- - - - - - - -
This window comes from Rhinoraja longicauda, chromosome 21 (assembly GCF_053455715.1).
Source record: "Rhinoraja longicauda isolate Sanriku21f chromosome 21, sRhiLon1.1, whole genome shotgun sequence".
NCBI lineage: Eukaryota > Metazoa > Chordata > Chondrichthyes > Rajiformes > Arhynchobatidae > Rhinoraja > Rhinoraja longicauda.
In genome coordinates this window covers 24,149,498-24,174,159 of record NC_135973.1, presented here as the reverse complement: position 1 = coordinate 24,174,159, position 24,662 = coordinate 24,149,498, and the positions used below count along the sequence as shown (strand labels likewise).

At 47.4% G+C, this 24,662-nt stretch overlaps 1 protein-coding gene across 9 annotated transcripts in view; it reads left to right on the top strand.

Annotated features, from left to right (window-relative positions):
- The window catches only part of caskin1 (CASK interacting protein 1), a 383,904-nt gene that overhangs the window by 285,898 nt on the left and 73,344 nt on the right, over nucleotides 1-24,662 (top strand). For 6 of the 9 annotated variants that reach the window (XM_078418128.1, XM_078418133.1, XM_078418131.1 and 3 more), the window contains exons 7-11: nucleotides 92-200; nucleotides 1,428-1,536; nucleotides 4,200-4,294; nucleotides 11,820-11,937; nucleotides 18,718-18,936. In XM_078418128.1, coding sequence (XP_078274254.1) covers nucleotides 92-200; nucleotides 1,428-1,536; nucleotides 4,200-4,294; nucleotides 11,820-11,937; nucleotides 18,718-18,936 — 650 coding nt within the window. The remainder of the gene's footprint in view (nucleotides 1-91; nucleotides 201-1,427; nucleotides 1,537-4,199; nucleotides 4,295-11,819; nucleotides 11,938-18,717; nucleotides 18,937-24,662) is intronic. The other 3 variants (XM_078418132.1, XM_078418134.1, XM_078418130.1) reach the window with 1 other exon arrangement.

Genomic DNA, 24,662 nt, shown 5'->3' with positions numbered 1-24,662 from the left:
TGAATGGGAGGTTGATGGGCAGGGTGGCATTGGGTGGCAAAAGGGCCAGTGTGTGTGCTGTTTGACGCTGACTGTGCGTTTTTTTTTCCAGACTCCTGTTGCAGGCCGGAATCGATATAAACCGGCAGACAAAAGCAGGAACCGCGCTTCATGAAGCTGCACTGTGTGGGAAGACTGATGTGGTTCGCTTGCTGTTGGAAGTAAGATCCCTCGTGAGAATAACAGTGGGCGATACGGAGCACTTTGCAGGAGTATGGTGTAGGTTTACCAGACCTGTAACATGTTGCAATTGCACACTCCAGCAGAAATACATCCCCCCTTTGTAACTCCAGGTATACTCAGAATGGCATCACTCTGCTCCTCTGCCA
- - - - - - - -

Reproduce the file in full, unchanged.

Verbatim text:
This window comes from Rhinoraja longicauda, chromosome 21 (assembly GCF_053455715.1).
Source record: "Rhinoraja longicauda isolate Sanriku21f chromosome 21, sRhiLon1.1, whole genome shotgun sequence".
NCBI lineage: Eukaryota > Metazoa > Chordata > Chondrichthyes > Rajiformes > Arhynchobatidae > Rhinoraja > Rhinoraja longicauda.
In genome coordinates this window covers 24,149,498-24,174,159 of record NC_135973.1, presented here as the reverse complement: position 1 = coordinate 24,174,159, position 24,662 = coordinate 24,149,498, and the positions used below count along the sequence as shown (strand labels likewise).

At 47.4% G+C, this 24,662-nt stretch overlaps 1 protein-coding gene across 9 annotated transcripts in view; it reads left to right on the top strand.

Annotated features, from left to right (window-relative positions):
- The window catches only part of caskin1 (CASK interacting protein 1), a 383,904-nt gene that overhangs the window by 285,898 nt on the left and 73,344 nt on the right, over nucleotides 1-24,662 (top strand). For 6 of the 9 annotated variants that reach the window (XM_078418128.1, XM_078418133.1, XM_078418131.1 and 3 more), the window contains exons 7-11: nucleotides 92-200; nucleotides 1,428-1,536; nucleotides 4,200-4,294; nucleotides 11,820-11,937; nucleotides 18,718-18,936. In XM_078418128.1, coding sequence (XP_078274254.1) covers nucleotides 92-200; nucleotides 1,428-1,536; nucleotides 4,200-4,294; nucleotides 11,820-11,937; nucleotides 18,718-18,936 — 650 coding nt within the window. The remainder of the gene's footprint in view (nucleotides 1-91; nucleotides 201-1,427; nucleotides 1,537-4,199; nucleotides 4,295-11,819; nucleotides 11,938-18,717; nucleotides 18,937-24,662) is intronic. The other 3 variants (XM_078418132.1, XM_078418134.1, XM_078418130.1) reach the window with 1 other exon arrangement.

Genomic DNA, 24,662 nt, shown 5'->3' with positions numbered 1-24,662 from the left:
TGAATGGGAGGTTGATGGGCAGGGTGGCATTGGGTGGCAAAAGGGCCAGTGTGTGTGCTGTTTGACGCTGACTGTGCGTTTTTTTTTCCAGACTCCTGTTGCAGGCCGGAATCGATATAAACCGGCAGACAAAAGCAGGAACCGCGCTTCATGAAGCTGCACTGTGTGGGAAGACTGATGTGGTTCGCTTGCTGTTGGAAGTAAGATCCCTCGTGAGAATAACAGTGGGCGATACGGAGCACTTTGCAGGAGTATGGTGTAGGTTTACCAGACCTGTAACATGTTGCAATTGCACACTCCAGCAGAAATACATCCCCCCTTTGTAACTCCAGGTATACTCAGAATGGCATCACTCTGCTCCTCTGCCA